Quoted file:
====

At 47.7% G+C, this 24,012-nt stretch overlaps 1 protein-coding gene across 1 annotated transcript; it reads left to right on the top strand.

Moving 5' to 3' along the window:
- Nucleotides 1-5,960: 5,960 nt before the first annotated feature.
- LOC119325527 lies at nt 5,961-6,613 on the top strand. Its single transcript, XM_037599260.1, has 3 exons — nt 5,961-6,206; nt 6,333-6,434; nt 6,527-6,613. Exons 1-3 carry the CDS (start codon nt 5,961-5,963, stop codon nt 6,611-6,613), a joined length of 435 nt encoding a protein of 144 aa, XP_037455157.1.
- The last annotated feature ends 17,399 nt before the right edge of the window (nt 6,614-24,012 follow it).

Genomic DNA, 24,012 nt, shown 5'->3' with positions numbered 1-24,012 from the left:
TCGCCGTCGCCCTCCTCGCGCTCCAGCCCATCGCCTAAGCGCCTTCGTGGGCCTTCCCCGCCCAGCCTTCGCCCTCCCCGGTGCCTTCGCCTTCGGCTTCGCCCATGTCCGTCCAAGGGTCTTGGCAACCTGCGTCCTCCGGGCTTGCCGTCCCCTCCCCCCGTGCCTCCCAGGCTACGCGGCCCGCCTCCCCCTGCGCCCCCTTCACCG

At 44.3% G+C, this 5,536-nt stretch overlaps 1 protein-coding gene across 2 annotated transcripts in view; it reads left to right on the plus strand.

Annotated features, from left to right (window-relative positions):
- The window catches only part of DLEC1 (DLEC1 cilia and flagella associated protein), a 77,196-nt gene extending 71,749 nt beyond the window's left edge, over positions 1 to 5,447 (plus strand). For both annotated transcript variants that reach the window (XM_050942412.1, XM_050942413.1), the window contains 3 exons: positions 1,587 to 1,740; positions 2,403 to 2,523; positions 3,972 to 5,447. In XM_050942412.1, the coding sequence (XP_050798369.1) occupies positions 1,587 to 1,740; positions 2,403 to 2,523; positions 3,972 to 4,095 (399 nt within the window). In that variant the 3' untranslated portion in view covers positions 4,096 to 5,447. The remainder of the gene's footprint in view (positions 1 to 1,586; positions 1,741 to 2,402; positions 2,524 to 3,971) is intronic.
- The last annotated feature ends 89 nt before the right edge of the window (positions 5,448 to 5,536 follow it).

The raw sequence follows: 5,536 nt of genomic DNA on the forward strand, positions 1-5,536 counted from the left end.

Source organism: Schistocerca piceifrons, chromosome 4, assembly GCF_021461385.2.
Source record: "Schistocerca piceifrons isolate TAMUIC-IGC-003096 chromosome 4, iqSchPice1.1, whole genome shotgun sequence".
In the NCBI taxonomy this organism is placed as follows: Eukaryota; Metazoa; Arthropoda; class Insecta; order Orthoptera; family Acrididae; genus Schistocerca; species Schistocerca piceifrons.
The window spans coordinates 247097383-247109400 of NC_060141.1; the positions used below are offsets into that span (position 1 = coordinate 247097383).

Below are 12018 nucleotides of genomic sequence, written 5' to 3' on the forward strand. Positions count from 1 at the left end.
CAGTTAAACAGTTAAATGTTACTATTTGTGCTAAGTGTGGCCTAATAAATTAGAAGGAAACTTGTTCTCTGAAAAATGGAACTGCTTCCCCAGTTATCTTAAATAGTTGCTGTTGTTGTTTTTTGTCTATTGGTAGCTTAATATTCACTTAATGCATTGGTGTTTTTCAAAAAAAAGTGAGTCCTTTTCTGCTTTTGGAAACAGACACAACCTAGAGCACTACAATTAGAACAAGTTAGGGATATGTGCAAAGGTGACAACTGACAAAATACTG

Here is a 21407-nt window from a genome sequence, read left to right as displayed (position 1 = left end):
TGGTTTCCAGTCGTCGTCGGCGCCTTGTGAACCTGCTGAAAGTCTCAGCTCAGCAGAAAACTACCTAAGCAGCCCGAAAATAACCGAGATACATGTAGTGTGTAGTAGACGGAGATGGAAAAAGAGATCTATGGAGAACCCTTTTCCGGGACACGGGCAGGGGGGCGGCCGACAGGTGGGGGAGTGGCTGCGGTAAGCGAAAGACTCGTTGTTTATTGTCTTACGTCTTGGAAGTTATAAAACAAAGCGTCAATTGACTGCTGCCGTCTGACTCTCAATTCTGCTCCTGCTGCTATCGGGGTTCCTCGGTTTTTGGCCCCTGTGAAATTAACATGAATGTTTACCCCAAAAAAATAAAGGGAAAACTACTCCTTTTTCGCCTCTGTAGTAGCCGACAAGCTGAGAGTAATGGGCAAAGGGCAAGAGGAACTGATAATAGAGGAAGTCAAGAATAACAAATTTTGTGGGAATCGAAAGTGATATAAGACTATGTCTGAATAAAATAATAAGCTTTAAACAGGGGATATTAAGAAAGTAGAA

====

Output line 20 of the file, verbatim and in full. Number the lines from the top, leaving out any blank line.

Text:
TGGTTTCCAGTCGTCGTCGGCGCCTTGTGAACCTGCTGAAAGTCTCAGCTCAGCAGAAAACTACCTAAGCAGCCCGAAAATAACCGAGATACATGTAGTGTGTAGTAGACGGAGATGGAAAAAGAGATCTATGGAGAACCCTTTTCCGGGACACGGGCAGGGGGGCGGCCGACAGGTGGGGGAGTGGCTGCGGTAAGCGAAAGACTCGTTGTTTATTGTCTTACGTCTTGGAAGTTATAAAACAAAGCGTCAATTGACTGCTGCCGTCTGACTCTCAATTCTGCTCCTGCTGCTATCGGGGTTCCTCGGTTTTTGGCCCCTGTGAAATTAACATGAATGTTTACCCCAAAAAAATAAAGGGAAAACTACTCCTTTTTCGCCTCTGTAGTAGCCGACAAGCTGAGAGTAATGGGCAAAGGGCAAGAGGAACTGATAATAGAGGAAGTCAAGAATAACAAATTTTGTGGGAATCGAAAGTGATATAAGACTATGTCTGAATAAAATAATAAGCTTTAAACAGGGGATATTAAGAAAGTAGAA